Almost ten years to the day after Star Trek: The Animated Series debuted on DVD in November 2006, the first Trek sequel series arrives this Tuesday on Blu-ray; the first standalone high-definition release of this show.
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While these HD masters first became available through September’s Star Trek 50th Anniversary Blu-ray collection, this month’s three-disc set is the release we know many of you have been waiting for, since it’s available at a significantly lower price point than that big box set.
Portions of this review originally appeared in our 50th Anniversary Box Set review.
This set carries over all the text and audio commentaries from the 2006 DVD release of The Animated Series, as well as the interview features – but aside from the 1080p presentation of the animated episodes, there is no new bonus material on the TAS discs at all, a somewhat disappointing discovery.
If you’ve seen the HD version of “More Tribbles, More Troubles” on the TOS Season 2 Blu-ray, it’s a solid indicator of the quality of this set’s TAS presentation. Things are a little sharper, and film grain is more prominent, but to be honest, there’s really not much improvement that can be made from Filmation’s somewhat under-detailed animation (see our sample screencaps below).
TAS is a little crisper thanks to the added pixel information, but not much more has changed.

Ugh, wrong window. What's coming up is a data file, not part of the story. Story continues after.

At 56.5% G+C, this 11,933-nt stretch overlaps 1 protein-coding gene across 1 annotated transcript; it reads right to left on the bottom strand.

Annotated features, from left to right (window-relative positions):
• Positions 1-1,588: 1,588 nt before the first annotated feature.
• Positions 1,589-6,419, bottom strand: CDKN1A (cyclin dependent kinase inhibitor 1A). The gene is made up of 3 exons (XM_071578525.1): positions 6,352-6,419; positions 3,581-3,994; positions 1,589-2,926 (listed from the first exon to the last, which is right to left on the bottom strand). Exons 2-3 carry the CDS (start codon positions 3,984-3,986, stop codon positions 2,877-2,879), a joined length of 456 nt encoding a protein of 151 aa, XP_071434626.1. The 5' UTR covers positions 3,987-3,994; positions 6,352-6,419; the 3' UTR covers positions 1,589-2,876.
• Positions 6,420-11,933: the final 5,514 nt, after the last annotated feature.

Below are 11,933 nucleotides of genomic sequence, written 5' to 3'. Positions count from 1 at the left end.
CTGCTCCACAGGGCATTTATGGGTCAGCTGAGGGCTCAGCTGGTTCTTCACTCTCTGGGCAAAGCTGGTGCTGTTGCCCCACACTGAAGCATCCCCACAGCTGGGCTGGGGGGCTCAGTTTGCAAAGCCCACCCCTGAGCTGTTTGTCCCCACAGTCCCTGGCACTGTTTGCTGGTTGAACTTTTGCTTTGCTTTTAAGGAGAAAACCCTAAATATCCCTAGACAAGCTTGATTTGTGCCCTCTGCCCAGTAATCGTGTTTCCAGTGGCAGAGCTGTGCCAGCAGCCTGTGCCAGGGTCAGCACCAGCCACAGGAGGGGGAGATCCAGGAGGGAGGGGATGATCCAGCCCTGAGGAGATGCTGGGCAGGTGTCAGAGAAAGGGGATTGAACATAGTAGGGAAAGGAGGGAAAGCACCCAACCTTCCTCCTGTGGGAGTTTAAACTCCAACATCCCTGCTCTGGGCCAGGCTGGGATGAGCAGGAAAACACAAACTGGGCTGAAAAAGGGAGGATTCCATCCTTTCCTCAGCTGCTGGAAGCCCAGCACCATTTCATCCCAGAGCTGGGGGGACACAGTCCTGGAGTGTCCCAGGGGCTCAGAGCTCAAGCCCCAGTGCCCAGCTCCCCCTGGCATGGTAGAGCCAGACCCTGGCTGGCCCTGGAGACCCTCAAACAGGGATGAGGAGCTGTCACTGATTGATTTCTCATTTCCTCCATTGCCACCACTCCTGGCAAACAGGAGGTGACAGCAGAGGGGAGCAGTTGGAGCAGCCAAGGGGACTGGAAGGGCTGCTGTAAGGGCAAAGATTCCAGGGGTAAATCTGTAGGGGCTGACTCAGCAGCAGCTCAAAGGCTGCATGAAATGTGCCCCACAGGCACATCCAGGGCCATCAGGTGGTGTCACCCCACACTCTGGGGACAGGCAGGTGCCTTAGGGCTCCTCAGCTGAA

We were hoping for perhaps a new interview documentary feature, a new commentary or two, or at least a nicer copy of the 1970’s environmental awareness TV spot featuring the animated crew, but alas, none of that is included here.
The new high-definition menu on the Animated Series discs.
Unlike the discs included with the 50th Anniversary box set, this collection returns to CBS/Paramount’s typical blue discs, with just title and episode listings on each label; along with an episode listing on the inside cover of the disc case.
Along with the Blu-ray discs, this set also includes a set of twenty-two art cards by longtime Trek artist Juan Ortiz. They’re packaged inside the outer slipcase in their own special black envelope.
These art cards are printed on high-quality, glossy paper, and each of Ortiz’s 2013 designs are accounted for.
While not everyone may be a fan of Ortiz’s designs, it’s not hard to see that The Animated Series is an almost perfect match for his style of artwork.
We’ve been rolling out our episode-by-episode gallery of Animated Series Blu-ray screencaps for the past few weeks, and there’s more yet to come – and you can see more sample caps down below on this page.
This Blu-ray edition of Star Trek: The Animated Series arrives in stores this Tuesday – so if it’s on your shopping list, we’d love it if you order links below.
“The Animated Series”on DVD
“The Animated Series”on Blu-ray
“The Official Guide toThe Animated Series”
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While it”s nice to see this often-forgotten chapter in the “Star Trek” franchise arrive in high-definition, the source material doesn”t really allow for that much of a picture-quality improvement – and the nice packaging and art cards don”t quite make up for the lack of new bonus material.